Nigeria's President Muhammadu Buhari arrives at Nnamdi Azikiwe International Airport in Abuja after health checks in a London hospital, on June 19, 2016.
NIGERIA – Lagos, Nigeria&39;s thriving economic capital, was on lockdown Thursday for President Muhammadu Buhari&39;s first official visit to the city as campaigning for next year&39;s presidential polls heats up.
In front of the cameras, it was all smiles between Buhari and Bola Tinubu, a political grandee who played a pivotal role in securing the key region surrounding Lagos for the ruling All Progressives Congress (APC) party in 2015 but has since been sidelined.
Buhari, from Nigeria&39;s mostly Muslim north, has not formally declared if he is running for re-election, but if the 75-year-old hopes to win, he will need to have the support of the prosperous southwest, and -- by extension -- Tinubu.
"I&39;m happy to be here with you to celebrate the birthday of my friend and political partner," Buhari said before launching into a short speech.
"We seek to replace corruption with correctness, insecurity with safety and poverty with prosperity," he said. "Tomorrow can be better than today and good can triumph over evil."
Tinubu, the former governor of Lagos state, told the crowd: "We have a nation to rescue, we have a good leader to emulate, we have hope."
Last week, Buhari&39;s government announced that they were negotiating for a ceasefire with Boko Haram, but cautioned that divisions in the jihadist group posed a challenge to progress.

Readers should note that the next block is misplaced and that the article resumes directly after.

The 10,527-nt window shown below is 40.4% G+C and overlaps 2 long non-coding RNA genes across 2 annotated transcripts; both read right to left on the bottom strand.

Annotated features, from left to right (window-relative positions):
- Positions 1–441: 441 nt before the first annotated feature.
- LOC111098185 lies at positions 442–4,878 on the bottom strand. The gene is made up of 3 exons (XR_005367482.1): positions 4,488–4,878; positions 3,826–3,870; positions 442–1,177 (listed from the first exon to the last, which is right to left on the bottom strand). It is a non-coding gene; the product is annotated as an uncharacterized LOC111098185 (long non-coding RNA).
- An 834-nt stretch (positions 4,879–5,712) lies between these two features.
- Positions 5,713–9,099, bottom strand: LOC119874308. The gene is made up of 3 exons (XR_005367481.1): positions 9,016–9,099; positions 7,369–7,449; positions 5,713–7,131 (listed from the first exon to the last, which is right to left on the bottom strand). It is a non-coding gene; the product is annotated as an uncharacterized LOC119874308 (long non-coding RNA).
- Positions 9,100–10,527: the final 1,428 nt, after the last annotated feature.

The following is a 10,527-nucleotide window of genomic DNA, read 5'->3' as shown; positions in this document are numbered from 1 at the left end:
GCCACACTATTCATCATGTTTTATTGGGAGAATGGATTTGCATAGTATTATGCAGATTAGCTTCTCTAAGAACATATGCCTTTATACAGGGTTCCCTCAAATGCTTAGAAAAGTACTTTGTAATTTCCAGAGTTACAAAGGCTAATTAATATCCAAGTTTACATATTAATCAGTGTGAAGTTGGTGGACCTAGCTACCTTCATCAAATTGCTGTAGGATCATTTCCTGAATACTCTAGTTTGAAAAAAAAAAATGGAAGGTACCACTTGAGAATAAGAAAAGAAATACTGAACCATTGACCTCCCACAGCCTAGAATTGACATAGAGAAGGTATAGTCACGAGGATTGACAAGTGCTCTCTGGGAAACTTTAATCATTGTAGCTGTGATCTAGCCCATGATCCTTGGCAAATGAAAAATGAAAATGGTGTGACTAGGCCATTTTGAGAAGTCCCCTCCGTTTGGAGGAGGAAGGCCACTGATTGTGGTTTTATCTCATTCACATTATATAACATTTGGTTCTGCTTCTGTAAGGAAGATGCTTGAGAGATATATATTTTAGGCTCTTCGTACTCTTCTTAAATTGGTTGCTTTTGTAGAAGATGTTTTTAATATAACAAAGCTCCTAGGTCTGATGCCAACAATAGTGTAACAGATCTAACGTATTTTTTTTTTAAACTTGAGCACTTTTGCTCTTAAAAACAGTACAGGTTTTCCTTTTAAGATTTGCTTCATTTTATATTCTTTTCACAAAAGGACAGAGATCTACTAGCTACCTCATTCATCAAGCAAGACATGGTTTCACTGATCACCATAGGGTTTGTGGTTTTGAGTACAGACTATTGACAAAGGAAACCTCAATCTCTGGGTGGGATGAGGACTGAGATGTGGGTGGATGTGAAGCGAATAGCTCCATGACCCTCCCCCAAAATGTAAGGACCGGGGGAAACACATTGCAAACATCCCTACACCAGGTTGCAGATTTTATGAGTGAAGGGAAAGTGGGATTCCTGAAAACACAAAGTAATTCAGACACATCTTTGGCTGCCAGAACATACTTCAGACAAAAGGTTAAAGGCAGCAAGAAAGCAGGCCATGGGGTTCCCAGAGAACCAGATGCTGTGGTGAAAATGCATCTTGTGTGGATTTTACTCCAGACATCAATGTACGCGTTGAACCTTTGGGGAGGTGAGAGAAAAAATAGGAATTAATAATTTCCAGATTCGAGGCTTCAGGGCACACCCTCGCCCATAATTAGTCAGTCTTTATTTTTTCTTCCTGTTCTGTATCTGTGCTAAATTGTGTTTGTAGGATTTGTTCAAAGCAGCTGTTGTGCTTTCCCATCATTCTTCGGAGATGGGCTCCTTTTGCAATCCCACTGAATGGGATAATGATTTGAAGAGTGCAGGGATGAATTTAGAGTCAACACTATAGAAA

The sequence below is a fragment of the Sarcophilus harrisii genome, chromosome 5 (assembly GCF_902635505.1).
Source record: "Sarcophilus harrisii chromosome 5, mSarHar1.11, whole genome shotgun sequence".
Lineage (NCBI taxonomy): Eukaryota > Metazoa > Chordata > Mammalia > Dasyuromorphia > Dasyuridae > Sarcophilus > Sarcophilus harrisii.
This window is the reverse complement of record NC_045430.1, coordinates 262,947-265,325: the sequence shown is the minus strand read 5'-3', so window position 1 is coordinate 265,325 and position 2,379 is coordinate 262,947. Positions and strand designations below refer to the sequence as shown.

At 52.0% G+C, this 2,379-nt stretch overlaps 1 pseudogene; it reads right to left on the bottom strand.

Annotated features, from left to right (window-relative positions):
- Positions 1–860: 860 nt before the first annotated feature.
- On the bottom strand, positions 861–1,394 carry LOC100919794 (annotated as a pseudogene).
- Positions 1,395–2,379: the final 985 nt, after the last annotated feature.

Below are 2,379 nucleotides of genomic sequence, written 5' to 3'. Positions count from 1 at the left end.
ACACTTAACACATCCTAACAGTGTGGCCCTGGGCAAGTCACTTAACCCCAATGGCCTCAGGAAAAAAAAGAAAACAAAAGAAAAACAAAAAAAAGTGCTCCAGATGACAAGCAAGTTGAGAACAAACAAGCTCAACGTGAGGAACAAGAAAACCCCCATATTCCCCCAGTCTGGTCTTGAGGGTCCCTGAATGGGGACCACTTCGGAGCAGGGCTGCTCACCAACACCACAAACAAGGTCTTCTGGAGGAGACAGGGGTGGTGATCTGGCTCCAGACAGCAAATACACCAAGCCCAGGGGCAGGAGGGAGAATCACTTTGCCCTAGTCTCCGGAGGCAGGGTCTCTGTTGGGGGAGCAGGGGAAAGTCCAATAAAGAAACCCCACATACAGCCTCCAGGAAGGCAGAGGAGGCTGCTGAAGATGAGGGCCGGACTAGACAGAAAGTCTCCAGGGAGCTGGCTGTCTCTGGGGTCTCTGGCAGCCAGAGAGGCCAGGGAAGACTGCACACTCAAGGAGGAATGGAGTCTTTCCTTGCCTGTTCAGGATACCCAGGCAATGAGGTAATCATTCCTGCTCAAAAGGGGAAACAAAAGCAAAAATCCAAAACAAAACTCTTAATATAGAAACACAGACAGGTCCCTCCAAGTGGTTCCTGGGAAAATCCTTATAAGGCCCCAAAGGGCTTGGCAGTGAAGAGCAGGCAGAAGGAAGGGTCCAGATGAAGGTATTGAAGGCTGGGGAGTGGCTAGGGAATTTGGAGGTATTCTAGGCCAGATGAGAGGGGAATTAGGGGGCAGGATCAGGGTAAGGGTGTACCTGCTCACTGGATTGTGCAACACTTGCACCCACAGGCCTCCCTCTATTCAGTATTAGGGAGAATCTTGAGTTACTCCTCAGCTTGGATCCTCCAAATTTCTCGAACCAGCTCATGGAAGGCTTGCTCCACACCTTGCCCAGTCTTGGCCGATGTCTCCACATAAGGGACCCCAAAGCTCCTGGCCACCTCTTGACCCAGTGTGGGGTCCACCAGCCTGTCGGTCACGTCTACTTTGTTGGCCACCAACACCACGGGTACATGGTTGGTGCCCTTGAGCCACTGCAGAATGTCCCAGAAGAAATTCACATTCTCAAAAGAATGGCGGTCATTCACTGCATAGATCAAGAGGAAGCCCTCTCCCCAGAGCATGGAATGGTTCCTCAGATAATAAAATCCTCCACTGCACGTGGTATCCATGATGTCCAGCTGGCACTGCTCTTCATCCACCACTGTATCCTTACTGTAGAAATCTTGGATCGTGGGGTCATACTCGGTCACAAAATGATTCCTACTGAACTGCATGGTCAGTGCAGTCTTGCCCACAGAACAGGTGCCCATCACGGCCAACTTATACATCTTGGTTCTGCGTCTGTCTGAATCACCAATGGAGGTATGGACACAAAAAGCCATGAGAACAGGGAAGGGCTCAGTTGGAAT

- Lagos on lockdown -
The president rarely travels outside of the capital Abuja, home to parliament, and has visited only a few of Nigeria&39;s 36 states over the past three years.
The city of over 20 million people has been virtually shut down in preparation of Buhari&39;s visit, with the Lagos state government declaring Thursday a "work-free day".
Car sirens blared outside the swanky Eko Hotel in Lagos hosting Tinubu&39;s 66th birthday "colloquium" gathering the country&39;s business, royal and celebrity elite.
Lavishly dressed guests wearing billowing robes and crystal-encrusted gowns flooded down a green carpet to make a raucous push at the entrance to the cavernous conference hall.
Inside, Africa&39;s richest man, sugar and concrete tycoon Aliko Dangote, sat in the front row.
- Political &39;prize&39; -
"It&39;s hard to look at Nigeria at the moment except through the prism of elections," Antony Goldman, of Nigeria-focused PM Consulting, told AFP.
"Although he (Buhari) hasn&39;t yet declared if he will run a lot of things make it look as if he&39;s trying," Goldman said.
"Lagos is a prize, politically, economically and symbolically."
After three years in power, Buhari may be working to "mend fences" with Tinubu, said Cheta Nwanze from SBM Intelligence, a Lagos-based advisory firm.
"The fact that he came to Lagos is an appropriate gesture," Nwanze said, "but it remains to be seen if that gesture is accepted."
That will only become clear in the second half of this year when the ruling party holds its presidential nominating convention.
Lagos, a banking hub that is home to a burgeoning technology sector and countless start-ups, is the exception to the rule in Nigeria, which is struggling to recover from its first recession in 25 years.
Buhari, who was voted into power in 2015, was criticised for worsening the economic crisis by introducing a currency peg that spooked investors and depleted foreign reserves.
There are also questions about his health after he spent much of 2017 in a London hospital with an undisclosed illness.
In January this year, former president Olusegun Obasanjo asked Buhari not to run again, saying in a statement that "Nigeria needs to move on and move forward."
On Wednesday, former vice president Atiku Abubakar announced that he will run for president in 2019.
The election is expected to take place in February.